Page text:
After many months of struggle and dedication, Parisian residents and restaurateurs Richard and Regina Lee have finally opened the doors to High Cotton Kitchen this year, and they couldn’t be happier with the results.
“We got the idea for High Cotton when we were out on our weekly date night,” said Richard Lee, adding that date nights are important as they continue to raise five of their nine. children. “Regina and I always made sure to go out one night a week for the two of us where we have dinner somewhere in Paris. Considering we have been here for 26 years now, we finally started to look around and notice that there was one type of restaurant that was lacking in Paris: an old fashioned cuisine restaurant, made from scratch. .
Every dish prepared at High Cotton Kitchen is made from scratch, with the exception of the buns, said Richard Lee. It is an act that naturally follows from cooking for their large family. They’ll even try new recipes, which pays off for the Lees when they see a customer smile with satisfaction.
And the customers love the food. The restaurant has a 4.4-star rating on Google Reviews, where diner Joe Roberson said he enjoyed the “fluffiest chicken” and “the best gravy.” The dining and dining experience even prompted Paris resident Kara Chambliss to write The Paris News, saying, “I can only say it was like someone’s grandmother was working hard to prepare my meal.”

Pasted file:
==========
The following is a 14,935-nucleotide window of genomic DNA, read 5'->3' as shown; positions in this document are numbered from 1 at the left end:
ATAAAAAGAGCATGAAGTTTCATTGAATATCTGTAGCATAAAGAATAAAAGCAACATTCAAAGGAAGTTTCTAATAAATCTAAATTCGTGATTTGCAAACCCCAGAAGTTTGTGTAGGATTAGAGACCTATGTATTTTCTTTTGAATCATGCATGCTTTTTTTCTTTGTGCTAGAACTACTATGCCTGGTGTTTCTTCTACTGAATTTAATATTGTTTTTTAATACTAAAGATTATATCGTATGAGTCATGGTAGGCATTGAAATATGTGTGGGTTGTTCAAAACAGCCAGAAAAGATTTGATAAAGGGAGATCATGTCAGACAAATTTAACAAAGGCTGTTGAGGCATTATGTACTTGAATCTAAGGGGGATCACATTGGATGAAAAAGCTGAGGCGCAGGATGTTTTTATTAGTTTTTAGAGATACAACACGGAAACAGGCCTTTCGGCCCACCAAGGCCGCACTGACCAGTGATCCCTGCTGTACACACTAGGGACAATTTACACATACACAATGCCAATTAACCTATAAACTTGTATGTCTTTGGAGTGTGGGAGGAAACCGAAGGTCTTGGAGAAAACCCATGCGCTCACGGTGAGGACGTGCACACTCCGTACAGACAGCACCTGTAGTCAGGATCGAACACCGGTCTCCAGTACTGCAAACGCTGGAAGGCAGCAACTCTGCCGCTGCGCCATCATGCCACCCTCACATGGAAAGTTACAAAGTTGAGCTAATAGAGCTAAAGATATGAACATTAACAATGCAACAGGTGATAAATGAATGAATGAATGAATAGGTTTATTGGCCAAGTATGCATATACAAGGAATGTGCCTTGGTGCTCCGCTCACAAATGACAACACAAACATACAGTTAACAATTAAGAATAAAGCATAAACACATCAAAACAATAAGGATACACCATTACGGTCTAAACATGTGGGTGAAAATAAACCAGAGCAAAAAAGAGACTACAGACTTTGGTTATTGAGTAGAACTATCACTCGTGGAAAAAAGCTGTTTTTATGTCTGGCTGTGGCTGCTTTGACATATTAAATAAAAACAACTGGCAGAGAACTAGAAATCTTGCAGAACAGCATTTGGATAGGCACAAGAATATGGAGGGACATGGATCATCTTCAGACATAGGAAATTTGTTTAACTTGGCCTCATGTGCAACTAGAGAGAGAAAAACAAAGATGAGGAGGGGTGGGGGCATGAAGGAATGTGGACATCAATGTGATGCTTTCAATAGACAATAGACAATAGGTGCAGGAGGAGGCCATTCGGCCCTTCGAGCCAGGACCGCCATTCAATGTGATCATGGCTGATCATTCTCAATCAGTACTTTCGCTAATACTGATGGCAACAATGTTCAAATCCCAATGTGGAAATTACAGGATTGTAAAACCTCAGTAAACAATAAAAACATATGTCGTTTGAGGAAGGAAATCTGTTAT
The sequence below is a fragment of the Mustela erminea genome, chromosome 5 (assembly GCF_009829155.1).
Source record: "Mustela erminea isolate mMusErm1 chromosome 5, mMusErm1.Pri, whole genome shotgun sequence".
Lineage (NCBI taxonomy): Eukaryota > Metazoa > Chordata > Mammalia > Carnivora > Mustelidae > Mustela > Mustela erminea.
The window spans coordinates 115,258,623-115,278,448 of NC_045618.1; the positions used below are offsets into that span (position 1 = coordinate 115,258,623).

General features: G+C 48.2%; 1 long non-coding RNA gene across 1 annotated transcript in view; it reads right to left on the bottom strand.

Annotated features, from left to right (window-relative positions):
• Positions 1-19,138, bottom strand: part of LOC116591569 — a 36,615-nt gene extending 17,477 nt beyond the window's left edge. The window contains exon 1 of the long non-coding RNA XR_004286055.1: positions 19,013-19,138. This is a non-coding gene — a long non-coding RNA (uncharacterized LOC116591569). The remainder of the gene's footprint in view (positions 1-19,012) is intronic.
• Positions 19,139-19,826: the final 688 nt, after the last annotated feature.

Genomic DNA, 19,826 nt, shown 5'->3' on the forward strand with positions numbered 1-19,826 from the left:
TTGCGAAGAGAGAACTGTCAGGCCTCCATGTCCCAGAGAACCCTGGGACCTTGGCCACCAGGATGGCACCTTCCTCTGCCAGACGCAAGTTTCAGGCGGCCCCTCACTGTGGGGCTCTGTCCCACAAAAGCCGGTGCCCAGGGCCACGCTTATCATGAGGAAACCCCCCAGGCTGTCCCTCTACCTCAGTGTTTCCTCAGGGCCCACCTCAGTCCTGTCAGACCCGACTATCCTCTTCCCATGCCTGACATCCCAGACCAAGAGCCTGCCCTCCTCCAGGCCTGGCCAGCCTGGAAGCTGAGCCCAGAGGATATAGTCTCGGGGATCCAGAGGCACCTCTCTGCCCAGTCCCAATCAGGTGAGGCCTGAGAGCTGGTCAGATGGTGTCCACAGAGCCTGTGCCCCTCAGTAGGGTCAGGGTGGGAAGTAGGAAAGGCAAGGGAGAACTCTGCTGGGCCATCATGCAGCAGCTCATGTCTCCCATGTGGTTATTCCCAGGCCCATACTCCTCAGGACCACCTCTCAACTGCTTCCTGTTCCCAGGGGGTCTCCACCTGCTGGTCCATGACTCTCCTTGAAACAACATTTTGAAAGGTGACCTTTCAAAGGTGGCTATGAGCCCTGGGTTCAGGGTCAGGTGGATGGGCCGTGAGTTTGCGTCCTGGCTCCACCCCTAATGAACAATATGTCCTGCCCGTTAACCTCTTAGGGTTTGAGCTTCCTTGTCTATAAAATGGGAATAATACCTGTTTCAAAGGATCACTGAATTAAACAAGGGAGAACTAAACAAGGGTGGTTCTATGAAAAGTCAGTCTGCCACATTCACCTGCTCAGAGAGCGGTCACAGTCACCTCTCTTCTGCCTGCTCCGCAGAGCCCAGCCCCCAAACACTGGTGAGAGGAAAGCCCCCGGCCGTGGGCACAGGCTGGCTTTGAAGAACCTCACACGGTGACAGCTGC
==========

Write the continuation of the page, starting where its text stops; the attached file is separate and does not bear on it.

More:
Not only did cooking for a large family prepare the Lees for cooking in a restaurant, they also hosted church groups of 40 to 60 people for Bible studies. By being good hosts, they would feed everyone.
“We just wanted feedback on their favorite recipes, which we used to create our menu,” said Richard Lee.
High Cotton Kitchen, 1260 Clarksville St., is open in an old building the Lees bought from Paris Junior College. The building was constructed in 1911, and although their work was carved out for them, the Lees decided to fix it. Richard Lee thanked the City of Paris for their help and advice while the family prepared the building. Much of what guests will find inside has been repurposed, not only to maintain the vintage aesthetic, but also to preserve the history of Paris. For example, an organ found inside during the purchase of the building has been transformed into the restaurant’s reception stand. The ship’s turn on the walls was from an 1860s house that was in the process of being demolished.
“We really wanted the atmosphere to reflect the food, so we went out of our way to keep everything archaic and unique,” he said.
Decorations include humorous sayings, vintage signs and “It’s a Wonderful Life” items.
“’It’s A Wonderful Life’ is my all time favorite movie,” said Richard Lee. “I think this deeply sums up the beauty of self-sacrifice and bondage, and Regina and I have always had a servant’s heart, so being able to serve the people of this community in a way that spreads joy is what. that we were supposed to do. “
Jessica Waller is a writer for The Paris News. She can be reached at 903-785-6965.